Learn which plants thrive in your Hardiness Zone with our new interactive map!

How to Propagate Weeping Willow Trees

By Jack S. Waverly ; Updated September 21, 2017

Many people are familiar with weeping willow trees. These are the trees that look like they are surrounded by a curtain of leaves and sway in the wind. Although weeping willow trees came to Europe in the mid-1700s, they become popular about 1900, thanks to a German nursery, according to JPRenrivonmental.com. The trees can grow to 50 feet high and have a radius as wide as the tree is tall. With proper planning and care, you can propagate weeping willow trees in your own yard.

Find a full-grown weeping willow tree. Look around your area for a tree that looks healthy and has a good amount of stock to choose from. Look in the spring and ask the owner of the tree if you can have a branch from the tree.

Get a branch from the tree in winter when the tree is dormant. The best time to get the branch is between February and March. Choose a branch that is an inch in diameter and between 1 to 6 feet long.

Pick a location to plant your tree. Find a spot that gets lots of sun and where you don't plan on placing any other flowers or small plants. Weeping willow trees grow tall and create lots of shade. Pick a site near water or good irrigation.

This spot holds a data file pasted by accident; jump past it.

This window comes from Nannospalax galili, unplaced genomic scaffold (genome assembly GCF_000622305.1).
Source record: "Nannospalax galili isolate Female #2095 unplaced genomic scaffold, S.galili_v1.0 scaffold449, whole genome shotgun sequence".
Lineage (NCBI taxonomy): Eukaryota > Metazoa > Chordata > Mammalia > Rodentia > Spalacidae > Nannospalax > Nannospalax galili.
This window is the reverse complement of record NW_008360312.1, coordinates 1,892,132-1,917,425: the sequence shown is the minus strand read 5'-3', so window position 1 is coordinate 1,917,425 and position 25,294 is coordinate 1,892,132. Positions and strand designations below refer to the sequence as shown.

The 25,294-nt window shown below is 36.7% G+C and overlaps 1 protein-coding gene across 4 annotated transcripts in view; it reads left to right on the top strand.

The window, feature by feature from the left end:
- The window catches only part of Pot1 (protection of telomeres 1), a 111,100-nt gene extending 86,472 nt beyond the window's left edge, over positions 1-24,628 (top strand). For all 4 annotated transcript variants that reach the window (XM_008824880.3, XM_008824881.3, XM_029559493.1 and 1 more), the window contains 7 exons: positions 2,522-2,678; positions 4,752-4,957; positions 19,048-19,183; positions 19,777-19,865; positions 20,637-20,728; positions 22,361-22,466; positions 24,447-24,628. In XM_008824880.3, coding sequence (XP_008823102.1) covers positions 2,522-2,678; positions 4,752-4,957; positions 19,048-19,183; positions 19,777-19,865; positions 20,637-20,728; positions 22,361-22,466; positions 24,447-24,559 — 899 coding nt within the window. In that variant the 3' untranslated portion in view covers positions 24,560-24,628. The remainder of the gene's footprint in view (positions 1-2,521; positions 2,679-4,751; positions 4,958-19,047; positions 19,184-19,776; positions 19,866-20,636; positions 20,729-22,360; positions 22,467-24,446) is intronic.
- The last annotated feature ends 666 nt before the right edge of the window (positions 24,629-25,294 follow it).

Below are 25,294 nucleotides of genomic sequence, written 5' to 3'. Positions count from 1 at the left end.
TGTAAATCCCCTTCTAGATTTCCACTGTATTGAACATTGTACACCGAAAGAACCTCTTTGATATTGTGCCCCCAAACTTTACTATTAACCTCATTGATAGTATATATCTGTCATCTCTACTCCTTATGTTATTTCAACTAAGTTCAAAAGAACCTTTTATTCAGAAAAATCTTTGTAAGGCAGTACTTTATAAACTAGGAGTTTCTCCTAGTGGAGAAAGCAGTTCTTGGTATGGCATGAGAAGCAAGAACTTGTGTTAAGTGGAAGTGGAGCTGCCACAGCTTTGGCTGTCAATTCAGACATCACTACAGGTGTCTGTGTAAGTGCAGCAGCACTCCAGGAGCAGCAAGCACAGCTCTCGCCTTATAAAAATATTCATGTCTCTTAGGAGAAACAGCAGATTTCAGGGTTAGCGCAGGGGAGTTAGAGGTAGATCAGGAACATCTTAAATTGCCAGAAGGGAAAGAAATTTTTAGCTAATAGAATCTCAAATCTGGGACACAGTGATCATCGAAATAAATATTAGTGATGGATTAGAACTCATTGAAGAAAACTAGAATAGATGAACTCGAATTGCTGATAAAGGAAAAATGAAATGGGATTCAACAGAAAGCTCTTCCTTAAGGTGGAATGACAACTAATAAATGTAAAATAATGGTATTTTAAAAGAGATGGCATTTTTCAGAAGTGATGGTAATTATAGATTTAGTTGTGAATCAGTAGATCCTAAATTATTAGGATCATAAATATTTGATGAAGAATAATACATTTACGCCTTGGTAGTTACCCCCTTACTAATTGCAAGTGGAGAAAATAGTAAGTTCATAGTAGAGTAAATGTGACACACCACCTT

Prepare the site as close as spring as possible to avoid a hard frost in the ground that can kill the sapling. Dig a square pit that's 18 inches across and 18 inches deep. Break up the soil from the pit and add compost to it.

Plant the branch by placing the cut end in the hole. Pile in soil and firm it up so the branch can't be pulled out. Test this, and if the branch moves, replant and pack the soil tighter.

Place a stake behind the branch and tie it down so wind doesn't knock it over. Place a rabbit fence made of wire mesh around it so it doesn't get eaten.

Water your tree on a schedule. Plan to water it once a week if there has been no rain that week. If there has been enough rain to dampen the ground, don't water the tree. Keep the grass around the tree taller to help retain water and moisture for the root system during the first year.

Remove the lower branches after the first year--those below the middle of the tree. This will help the upper branches grow and keep the trunk clean. Prune only if you spot dead or diseased branches from that point onward.


Things You Will Need

  • Branch from a grown willow tree
  • Shovel
  • Watering can
  • Pruning sheers
  • Wood stake
  • Mesh fencing


  • Don't plant weeping willow trees near septic systems or wells. The roots will seek water and can break through septic or well walls.